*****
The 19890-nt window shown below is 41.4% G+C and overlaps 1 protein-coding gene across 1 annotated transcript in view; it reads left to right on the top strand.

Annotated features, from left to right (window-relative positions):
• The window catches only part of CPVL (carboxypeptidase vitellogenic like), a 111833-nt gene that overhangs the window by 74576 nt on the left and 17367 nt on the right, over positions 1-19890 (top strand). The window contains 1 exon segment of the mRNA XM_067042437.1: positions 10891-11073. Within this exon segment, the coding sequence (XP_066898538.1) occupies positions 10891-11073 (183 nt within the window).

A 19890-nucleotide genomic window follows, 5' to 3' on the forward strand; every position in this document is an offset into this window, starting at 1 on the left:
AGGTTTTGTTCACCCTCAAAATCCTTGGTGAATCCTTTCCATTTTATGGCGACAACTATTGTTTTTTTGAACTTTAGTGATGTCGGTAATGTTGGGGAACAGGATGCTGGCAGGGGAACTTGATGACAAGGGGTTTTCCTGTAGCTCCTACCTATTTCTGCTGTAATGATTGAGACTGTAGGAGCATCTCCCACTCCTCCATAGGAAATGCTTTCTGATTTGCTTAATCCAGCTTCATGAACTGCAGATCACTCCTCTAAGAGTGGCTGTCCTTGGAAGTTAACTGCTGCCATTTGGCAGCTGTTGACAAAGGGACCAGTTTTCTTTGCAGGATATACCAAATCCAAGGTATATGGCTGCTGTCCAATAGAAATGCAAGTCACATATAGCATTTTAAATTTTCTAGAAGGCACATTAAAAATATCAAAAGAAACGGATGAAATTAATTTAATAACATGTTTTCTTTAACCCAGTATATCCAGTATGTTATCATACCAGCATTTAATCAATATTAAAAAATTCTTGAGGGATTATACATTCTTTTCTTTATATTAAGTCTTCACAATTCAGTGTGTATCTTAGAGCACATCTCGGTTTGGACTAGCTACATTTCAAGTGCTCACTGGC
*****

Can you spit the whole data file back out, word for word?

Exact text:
The 19890-nt window shown below is 41.4% G+C and overlaps 1 protein-coding gene across 1 annotated transcript in view; it reads left to right on the top strand.

Annotated features, from left to right (window-relative positions):
• The window catches only part of CPVL (carboxypeptidase vitellogenic like), a 111833-nt gene that overhangs the window by 74576 nt on the left and 17367 nt on the right, over positions 1-19890 (top strand). The window contains 1 exon segment of the mRNA XM_067042437.1: positions 10891-11073. Within this exon segment, the coding sequence (XP_066898538.1) occupies positions 10891-11073 (183 nt within the window).

A 19890-nucleotide genomic window follows, 5' to 3' on the forward strand; every position in this document is an offset into this window, starting at 1 on the left:
AGGTTTTGTTCACCCTCAAAATCCTTGGTGAATCCTTTCCATTTTATGGCGACAACTATTGTTTTTTTGAACTTTAGTGATGTCGGTAATGTTGGGGAACAGGATGCTGGCAGGGGAACTTGATGACAAGGGGTTTTCCTGTAGCTCCTACCTATTTCTGCTGTAATGATTGAGACTGTAGGAGCATCTCCCACTCCTCCATAGGAAATGCTTTCTGATTTGCTTAATCCAGCTTCATGAACTGCAGATCACTCCTCTAAGAGTGGCTGTCCTTGGAAGTTAACTGCTGCCATTTGGCAGCTGTTGACAAAGGGACCAGTTTTCTTTGCAGGATATACCAAATCCAAGGTATATGGCTGCTGTCCAATAGAAATGCAAGTCACATATAGCATTTTAAATTTTCTAGAAGGCACATTAAAAATATCAAAAGAAACGGATGAAATTAATTTAATAACATGTTTTCTTTAACCCAGTATATCCAGTATGTTATCATACCAGCATTTAATCAATATTAAAAAATTCTTGAGGGATTATACATTCTTTTCTTTATATTAAGTCTTCACAATTCAGTGTGTATCTTAGAGCACATCTCGGTTTGGACTAGCTACATTTCAAGTGCTCACTGGC